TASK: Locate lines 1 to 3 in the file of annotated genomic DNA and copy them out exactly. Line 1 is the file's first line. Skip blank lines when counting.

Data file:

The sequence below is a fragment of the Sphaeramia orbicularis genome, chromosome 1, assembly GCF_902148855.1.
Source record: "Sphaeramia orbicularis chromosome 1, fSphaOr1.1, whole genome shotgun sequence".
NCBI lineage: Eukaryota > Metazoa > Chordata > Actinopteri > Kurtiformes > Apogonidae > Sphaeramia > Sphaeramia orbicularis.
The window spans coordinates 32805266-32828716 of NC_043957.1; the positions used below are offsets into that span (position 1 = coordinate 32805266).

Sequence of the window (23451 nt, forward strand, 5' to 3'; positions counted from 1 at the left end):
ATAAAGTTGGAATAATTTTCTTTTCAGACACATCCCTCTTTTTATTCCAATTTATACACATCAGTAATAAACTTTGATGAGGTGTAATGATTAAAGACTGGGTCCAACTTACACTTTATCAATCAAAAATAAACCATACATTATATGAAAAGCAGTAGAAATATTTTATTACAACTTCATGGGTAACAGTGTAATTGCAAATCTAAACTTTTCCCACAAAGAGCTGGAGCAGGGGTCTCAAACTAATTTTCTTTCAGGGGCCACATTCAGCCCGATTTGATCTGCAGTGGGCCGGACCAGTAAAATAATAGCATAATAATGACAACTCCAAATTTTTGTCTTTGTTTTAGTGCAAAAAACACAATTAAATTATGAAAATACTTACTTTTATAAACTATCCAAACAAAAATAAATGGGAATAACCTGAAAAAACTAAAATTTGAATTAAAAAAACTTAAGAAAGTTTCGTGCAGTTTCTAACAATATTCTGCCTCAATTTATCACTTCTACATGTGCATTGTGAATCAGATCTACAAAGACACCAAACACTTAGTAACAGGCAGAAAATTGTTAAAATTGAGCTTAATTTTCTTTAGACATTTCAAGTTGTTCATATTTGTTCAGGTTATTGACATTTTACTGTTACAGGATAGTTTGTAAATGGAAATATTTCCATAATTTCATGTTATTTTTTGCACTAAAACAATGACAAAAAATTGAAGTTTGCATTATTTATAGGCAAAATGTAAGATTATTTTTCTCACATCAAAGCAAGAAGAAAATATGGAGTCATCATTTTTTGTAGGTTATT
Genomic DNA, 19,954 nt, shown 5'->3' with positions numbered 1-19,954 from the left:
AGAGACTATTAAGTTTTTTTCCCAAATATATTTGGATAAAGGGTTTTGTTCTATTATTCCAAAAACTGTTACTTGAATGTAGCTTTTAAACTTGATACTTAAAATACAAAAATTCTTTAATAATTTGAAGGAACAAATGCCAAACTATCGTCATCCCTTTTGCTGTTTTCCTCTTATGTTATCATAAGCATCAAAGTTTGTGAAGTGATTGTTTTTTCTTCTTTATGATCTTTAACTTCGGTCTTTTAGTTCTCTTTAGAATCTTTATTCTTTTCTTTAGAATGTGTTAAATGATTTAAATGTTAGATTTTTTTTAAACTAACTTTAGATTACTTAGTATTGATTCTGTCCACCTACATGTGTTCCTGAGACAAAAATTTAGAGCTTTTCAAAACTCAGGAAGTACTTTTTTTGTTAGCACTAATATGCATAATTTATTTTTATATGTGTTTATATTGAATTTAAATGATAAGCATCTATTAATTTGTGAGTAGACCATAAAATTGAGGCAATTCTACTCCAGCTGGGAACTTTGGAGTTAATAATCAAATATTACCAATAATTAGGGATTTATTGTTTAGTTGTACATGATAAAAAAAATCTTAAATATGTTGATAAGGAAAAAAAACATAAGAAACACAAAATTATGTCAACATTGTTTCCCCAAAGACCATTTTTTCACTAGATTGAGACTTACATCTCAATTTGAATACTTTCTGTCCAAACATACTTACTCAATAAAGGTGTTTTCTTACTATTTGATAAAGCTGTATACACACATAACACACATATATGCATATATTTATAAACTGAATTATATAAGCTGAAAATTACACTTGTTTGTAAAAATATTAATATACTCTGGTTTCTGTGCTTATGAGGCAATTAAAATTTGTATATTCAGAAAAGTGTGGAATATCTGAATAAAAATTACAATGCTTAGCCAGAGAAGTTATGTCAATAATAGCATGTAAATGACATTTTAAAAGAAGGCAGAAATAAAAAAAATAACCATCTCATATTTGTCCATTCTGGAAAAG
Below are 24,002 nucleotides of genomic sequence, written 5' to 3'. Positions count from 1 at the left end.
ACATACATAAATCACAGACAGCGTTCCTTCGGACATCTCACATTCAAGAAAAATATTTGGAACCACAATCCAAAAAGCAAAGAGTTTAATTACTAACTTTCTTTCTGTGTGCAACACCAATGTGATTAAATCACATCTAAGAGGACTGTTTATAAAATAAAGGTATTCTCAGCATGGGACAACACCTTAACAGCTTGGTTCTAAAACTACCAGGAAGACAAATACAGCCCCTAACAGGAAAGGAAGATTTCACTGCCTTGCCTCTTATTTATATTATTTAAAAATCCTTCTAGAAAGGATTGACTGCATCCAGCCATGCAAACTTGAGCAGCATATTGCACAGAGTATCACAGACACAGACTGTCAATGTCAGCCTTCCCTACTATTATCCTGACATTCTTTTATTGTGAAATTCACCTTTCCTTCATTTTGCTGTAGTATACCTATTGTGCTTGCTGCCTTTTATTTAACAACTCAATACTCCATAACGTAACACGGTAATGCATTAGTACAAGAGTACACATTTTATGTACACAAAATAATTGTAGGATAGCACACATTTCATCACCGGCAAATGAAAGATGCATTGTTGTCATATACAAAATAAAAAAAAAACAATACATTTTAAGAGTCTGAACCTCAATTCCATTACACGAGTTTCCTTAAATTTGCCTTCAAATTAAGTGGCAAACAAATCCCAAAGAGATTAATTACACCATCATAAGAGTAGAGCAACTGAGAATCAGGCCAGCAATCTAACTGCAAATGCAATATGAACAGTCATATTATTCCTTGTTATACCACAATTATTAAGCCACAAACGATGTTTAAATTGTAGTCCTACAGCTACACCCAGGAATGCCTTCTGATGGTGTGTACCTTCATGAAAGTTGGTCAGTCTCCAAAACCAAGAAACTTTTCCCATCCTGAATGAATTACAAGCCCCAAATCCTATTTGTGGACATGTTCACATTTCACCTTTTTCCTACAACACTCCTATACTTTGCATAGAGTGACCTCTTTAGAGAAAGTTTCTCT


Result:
The sequence below is a fragment of the Sphaeramia orbicularis genome, chromosome 1, assembly GCF_902148855.1.
Source record: "Sphaeramia orbicularis chromosome 1, fSphaOr1.1, whole genome shotgun sequence".
NCBI lineage: Eukaryota > Metazoa > Chordata > Actinopteri > Kurtiformes > Apogonidae > Sphaeramia > Sphaeramia orbicularis.